ASBY, formerly Ashby or Asheby, a parish in East Ward district, Westmoreland; on an affluent of the river Eden, adjacent to the Eden Valley railway, near Warcop r. station, and 4 miles S by E of Appleby. It comprises the townships of Great Asby, Little Asby, Asby-Coatsforth, and Asby-Winderwath, and the tract of Grange Hall sometimes deemed extra-parochial; and its Post town is Warcop under Penrith. Acres, 8,395. Real property, £3,507. Pop., 440. Houses, 89. The property is subdivided. Great Asby belonged to Roger Clifford. Little Asby had formerly a chapel with a chantry; and belonged to the Honeywoods. Asby-Coatsforth belonged to the Coatsforths and the Musgraves. Asby-Winderwath belonged to the Vanes. Asby-Overgrange belonged to Byland Abbey; and Gathorne to St. Leonard’s, York. Asby Hall is the seat of the Park family. Great part of the parish is mountainous. Three of the chief summits, Gathornelingow, Oxenburgh, and Castlefolds, have altitudes of respectively 1,538, 1,620, and 1,700 feet. Asby-Scar is a ridge of rock extending about 2 miles from N to S, and 4 miles from E to W. A cavern called Pate Hole, about a ¼ of a mile S of the hamlet of Great Asby, runs 430 yards in one direction, and 230 yards in another, and has, at the end of its first gallery, a pool 20 yards long and a lofty dome. Some striking scenery occurs among the mountains. Freestone, limestone, and copper ore, are worked. Several tumuli, various in form, exist at Sayle Bottom; and two, which were found to contain human remains, are at Gathorne Hall. The living is a rectory in the diocese of Carlisle, Value, £205. Patroness, Miss Hill. The church was rebuilt in 1866 at a cost of £2,000; and is in the decorated English style. There are an endowed school, with £41 a year, an alms-house, with £18, and other charities, with £20.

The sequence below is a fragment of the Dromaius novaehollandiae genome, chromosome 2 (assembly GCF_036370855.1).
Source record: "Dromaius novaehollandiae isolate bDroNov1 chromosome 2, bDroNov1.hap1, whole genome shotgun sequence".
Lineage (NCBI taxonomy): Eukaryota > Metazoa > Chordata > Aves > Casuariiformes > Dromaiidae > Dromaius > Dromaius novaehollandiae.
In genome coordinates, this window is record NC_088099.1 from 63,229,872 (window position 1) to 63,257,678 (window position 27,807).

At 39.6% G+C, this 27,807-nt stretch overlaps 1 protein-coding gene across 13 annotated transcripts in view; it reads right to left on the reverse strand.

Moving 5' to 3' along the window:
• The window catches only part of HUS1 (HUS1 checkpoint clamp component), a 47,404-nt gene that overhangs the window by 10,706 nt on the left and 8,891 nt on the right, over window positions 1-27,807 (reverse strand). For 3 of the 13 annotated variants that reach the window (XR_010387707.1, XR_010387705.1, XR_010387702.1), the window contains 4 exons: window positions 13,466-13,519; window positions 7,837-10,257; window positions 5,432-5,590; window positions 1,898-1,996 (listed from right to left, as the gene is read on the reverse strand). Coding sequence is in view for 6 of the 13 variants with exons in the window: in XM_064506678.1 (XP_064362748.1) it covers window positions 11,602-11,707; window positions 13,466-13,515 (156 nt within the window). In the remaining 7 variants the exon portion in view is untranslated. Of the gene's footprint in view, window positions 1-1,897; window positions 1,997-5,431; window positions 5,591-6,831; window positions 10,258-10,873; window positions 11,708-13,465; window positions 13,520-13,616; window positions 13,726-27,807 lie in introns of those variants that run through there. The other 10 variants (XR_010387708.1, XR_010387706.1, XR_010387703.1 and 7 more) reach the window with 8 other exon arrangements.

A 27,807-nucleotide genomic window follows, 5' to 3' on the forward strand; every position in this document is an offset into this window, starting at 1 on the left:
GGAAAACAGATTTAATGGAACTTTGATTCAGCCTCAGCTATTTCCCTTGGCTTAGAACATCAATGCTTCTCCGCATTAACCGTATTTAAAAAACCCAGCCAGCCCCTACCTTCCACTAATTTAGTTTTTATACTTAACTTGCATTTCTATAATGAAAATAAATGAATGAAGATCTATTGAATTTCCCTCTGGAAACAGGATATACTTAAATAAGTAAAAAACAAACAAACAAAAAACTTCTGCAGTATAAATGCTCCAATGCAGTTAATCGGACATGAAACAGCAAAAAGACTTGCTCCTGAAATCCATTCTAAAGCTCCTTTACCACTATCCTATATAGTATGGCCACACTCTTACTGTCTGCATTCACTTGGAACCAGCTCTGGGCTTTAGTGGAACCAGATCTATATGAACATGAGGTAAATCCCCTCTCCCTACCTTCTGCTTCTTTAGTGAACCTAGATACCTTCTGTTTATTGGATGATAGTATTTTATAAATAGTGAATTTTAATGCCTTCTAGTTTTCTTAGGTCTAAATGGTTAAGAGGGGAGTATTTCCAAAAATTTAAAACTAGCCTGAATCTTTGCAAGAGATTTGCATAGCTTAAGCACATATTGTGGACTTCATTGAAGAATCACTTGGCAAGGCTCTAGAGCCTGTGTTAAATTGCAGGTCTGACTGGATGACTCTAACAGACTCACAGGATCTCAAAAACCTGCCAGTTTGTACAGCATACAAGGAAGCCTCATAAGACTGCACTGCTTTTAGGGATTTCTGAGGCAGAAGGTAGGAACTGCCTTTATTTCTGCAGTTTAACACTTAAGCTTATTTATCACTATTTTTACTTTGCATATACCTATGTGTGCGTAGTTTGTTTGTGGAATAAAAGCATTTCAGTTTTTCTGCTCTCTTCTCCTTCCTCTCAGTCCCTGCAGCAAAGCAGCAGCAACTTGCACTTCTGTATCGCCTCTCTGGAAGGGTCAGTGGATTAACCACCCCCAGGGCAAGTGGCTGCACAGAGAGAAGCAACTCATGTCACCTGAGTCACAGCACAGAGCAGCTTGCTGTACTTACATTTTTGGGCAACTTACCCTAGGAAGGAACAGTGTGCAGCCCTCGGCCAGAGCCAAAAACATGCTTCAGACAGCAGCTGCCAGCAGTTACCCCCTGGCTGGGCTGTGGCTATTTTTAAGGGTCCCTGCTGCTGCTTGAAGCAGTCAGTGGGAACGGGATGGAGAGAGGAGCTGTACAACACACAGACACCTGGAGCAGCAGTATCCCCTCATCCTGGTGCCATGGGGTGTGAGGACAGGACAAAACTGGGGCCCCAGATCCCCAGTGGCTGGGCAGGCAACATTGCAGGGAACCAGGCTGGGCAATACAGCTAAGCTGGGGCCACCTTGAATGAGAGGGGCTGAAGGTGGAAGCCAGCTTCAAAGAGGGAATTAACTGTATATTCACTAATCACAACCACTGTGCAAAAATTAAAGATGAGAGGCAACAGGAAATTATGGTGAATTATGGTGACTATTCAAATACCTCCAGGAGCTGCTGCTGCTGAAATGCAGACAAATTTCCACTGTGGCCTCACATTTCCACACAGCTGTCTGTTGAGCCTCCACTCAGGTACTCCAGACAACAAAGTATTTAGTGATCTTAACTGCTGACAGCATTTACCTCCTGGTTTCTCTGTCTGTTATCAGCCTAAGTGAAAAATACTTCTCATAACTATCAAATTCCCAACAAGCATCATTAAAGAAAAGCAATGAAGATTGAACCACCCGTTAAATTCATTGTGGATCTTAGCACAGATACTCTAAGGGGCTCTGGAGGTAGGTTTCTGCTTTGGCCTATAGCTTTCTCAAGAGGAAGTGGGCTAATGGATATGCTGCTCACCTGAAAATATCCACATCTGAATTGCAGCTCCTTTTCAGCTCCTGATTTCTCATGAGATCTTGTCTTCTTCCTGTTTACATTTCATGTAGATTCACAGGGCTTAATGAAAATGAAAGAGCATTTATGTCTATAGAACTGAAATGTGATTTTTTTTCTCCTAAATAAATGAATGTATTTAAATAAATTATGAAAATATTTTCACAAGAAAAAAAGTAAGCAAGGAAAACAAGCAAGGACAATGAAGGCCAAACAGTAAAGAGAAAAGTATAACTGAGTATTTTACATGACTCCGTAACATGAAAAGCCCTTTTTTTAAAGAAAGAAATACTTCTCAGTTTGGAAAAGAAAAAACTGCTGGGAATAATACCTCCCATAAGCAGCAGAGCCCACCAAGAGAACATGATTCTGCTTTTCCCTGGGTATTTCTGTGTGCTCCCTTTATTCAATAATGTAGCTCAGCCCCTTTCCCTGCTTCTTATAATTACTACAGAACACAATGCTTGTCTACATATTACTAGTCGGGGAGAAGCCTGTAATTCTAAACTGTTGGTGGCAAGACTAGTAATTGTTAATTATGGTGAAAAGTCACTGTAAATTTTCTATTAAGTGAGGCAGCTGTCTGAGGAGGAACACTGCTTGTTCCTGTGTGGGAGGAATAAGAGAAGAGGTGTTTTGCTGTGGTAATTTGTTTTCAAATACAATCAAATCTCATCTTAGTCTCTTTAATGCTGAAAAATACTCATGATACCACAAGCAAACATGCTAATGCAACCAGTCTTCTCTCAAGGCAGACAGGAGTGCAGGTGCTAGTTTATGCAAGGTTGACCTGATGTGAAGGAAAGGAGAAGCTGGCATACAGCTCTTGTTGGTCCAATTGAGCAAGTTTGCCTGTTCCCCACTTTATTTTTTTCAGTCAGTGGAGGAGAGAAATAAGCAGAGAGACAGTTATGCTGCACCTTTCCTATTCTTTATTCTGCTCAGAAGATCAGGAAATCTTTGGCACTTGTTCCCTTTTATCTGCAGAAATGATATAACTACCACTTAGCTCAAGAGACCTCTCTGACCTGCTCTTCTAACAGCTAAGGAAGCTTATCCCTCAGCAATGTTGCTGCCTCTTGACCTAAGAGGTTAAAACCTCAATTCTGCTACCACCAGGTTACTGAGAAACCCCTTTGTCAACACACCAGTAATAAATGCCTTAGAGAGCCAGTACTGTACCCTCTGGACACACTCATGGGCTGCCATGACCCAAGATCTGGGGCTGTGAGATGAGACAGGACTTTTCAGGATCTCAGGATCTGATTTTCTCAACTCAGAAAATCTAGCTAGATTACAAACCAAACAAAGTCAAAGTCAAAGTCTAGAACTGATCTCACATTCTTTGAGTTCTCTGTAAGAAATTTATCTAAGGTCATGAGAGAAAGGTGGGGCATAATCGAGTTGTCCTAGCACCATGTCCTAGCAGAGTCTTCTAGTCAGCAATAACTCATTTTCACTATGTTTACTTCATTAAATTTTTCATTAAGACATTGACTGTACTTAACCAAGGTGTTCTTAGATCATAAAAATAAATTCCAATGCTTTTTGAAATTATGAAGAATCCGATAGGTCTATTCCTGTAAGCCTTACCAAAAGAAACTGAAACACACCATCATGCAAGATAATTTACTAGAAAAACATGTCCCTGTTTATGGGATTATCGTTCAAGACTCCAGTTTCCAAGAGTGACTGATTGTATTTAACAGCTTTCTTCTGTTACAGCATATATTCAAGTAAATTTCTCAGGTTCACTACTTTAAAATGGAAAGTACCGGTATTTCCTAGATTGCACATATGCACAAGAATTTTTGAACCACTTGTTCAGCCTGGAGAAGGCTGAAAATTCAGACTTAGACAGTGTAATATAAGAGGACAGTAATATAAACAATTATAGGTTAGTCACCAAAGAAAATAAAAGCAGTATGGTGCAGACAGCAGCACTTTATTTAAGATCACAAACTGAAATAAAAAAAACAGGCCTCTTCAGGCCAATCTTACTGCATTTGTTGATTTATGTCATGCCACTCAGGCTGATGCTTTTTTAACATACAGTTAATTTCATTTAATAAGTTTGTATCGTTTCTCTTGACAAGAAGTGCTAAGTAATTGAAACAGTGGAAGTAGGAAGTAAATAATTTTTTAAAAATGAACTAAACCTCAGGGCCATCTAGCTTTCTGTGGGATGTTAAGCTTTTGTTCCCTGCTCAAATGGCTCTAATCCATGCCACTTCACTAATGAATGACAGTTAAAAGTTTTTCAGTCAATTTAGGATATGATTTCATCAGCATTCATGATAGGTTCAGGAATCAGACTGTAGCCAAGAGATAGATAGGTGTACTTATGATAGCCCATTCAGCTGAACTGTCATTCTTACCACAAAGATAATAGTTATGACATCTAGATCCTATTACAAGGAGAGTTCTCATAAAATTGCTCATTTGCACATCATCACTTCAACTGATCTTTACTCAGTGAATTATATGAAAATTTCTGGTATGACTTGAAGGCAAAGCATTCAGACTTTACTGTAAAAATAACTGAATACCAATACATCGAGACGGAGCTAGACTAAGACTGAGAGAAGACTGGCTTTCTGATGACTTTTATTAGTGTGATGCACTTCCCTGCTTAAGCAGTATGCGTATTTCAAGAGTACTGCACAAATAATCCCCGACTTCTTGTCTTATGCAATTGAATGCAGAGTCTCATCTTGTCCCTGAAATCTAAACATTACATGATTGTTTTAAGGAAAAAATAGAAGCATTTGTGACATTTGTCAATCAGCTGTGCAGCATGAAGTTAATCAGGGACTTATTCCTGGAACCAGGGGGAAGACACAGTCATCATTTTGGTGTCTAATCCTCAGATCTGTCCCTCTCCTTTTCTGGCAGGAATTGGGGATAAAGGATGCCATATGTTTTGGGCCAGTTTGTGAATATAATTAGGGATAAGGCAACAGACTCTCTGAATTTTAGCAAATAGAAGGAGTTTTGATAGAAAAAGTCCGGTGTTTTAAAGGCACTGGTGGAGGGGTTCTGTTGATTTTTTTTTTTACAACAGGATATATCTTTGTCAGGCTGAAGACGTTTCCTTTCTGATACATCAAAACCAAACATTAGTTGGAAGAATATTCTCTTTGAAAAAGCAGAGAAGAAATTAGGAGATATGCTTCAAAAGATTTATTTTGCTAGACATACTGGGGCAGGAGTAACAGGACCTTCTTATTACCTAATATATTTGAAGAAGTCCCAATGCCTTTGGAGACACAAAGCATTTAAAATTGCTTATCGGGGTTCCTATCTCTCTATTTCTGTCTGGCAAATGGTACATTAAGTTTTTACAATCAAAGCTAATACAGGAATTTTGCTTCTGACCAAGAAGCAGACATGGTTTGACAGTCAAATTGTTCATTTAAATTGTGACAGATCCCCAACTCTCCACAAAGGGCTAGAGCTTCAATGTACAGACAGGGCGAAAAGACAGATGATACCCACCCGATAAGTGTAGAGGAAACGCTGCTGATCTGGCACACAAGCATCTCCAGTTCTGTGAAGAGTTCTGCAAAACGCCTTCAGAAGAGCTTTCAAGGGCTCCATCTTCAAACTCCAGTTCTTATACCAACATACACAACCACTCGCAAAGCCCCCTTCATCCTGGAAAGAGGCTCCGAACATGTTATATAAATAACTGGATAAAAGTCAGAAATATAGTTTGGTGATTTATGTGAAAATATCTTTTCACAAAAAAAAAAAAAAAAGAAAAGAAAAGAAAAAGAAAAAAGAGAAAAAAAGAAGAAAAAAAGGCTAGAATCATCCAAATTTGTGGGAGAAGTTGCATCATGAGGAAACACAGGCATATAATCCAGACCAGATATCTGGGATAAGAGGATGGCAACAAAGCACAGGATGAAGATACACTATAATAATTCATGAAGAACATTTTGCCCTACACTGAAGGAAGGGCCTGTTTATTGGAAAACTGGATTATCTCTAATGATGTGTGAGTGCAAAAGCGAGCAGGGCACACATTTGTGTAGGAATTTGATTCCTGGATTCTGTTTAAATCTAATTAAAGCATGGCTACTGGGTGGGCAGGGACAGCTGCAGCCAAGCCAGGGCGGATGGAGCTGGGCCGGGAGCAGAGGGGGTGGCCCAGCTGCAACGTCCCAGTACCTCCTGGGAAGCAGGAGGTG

Source: The Imperial Gazetteer of England & Wales [Wilson, John M]. A. Fullarton & Co. N. d. c. [1870-72].